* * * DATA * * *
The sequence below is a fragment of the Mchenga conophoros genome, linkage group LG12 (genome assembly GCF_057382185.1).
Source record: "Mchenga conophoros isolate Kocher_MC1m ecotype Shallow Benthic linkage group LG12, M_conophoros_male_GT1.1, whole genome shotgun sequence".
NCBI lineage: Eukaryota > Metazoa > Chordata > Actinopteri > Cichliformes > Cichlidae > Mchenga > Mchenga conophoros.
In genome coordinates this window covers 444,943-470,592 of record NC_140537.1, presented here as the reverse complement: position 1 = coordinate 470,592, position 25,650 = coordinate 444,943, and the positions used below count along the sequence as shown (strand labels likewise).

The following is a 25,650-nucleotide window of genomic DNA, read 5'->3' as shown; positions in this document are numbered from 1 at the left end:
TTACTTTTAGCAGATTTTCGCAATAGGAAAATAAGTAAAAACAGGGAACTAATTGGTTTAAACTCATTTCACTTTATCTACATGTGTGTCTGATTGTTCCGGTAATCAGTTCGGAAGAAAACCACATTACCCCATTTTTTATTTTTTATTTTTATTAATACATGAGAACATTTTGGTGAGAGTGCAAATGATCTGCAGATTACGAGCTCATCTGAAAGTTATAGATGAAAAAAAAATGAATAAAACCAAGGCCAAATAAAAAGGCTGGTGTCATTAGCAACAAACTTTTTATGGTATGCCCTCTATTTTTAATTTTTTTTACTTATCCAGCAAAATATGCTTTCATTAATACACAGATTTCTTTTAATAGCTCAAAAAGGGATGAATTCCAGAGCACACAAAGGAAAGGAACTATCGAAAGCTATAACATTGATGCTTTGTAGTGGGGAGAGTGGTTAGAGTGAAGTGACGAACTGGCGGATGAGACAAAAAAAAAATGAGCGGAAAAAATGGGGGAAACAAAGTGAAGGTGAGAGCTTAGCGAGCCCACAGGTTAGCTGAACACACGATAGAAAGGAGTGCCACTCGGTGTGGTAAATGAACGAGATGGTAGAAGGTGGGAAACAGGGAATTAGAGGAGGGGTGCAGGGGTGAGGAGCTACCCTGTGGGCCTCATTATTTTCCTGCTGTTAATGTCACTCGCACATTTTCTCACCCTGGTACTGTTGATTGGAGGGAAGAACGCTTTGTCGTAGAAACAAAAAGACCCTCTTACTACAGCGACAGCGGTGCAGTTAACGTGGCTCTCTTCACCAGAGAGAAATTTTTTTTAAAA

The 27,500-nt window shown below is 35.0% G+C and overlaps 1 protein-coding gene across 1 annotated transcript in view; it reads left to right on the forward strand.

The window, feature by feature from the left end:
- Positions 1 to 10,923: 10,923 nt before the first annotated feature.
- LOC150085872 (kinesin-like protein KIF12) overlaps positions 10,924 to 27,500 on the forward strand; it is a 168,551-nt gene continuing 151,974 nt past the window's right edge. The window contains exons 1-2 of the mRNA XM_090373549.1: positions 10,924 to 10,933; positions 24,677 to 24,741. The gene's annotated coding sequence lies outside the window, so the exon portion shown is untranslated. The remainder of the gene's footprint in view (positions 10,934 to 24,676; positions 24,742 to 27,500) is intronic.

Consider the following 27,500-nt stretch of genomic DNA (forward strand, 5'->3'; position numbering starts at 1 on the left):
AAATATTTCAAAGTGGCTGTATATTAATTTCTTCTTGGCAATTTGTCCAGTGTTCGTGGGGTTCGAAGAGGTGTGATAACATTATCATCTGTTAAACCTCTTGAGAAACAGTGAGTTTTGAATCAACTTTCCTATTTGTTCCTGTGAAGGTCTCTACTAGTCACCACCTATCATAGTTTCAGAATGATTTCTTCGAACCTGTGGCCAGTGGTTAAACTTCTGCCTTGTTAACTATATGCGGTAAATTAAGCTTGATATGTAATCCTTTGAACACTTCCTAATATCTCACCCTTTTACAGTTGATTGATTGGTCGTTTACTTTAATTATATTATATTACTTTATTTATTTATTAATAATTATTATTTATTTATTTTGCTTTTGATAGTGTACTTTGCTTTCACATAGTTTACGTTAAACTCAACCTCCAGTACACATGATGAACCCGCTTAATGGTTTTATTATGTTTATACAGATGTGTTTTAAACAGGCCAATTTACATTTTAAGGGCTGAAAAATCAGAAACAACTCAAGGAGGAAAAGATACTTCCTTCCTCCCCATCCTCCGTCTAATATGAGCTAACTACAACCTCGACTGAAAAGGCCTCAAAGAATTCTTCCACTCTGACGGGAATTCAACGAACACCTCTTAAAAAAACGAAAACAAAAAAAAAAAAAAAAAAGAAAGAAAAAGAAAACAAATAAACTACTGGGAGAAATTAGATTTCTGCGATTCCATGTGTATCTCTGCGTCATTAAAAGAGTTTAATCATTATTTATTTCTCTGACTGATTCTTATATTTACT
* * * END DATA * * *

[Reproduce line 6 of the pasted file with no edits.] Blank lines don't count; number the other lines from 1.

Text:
TTACTTTTAGCAGATTTTCGCAATAGGAAAATAAGTAAAAACAGGGAACTAATTGGTTTAAACTCATTTCACTTTATCTACATGTGTGTCTGATTGTTCCGGTAATCAGTTCGGAAGAAAACCACATTACCCCATTTTTTATTTTTTATTTTTATTAATACATGAGAACATTTTGGTGAGAGTGCAAATGATCTGCAGATTACGAGCTCATCTGAAAGTTATAGATGAAAAAAAAATGAATAAAACCAAGGCCAAATAAAAAGGCTGGTGTCATTAGCAACAAACTTTTTATGGTATGCCCTCTATTTTTAATTTTTTTTACTTATCCAGCAAAATATGCTTTCATTAATACACAGATTTCTTTTAATAGCTCAAAAAGGGATGAATTCCAGAGCACACAAAGGAAAGGAACTATCGAAAGCTATAACATTGATGCTTTGTAGTGGGGAGAGTGGTTAGAGTGAAGTGACGAACTGGCGGATGAGACAAAAAAAAAATGAGCGGAAAAAATGGGGGAAACAAAGTGAAGGTGAGAGCTTAGCGAGCCCACAGGTTAGCTGAACACACGATAGAAAGGAGTGCCACTCGGTGTGGTAAATGAACGAGATGGTAGAAGGTGGGAAACAGGGAATTAGAGGAGGGGTGCAGGGGTGAGGAGCTACCCTGTGGGCCTCATTATTTTCCTGCTGTTAATGTCACTCGCACATTTTCTCACCCTGGTACTGTTGATTGGAGGGAAGAACGCTTTGTCGTAGAAACAAAAAGACCCTCTTACTACAGCGACAGCGGTGCAGTTAACGTGGCTCTCTTCACCAGAGAGAAATTTTTTTTAAAA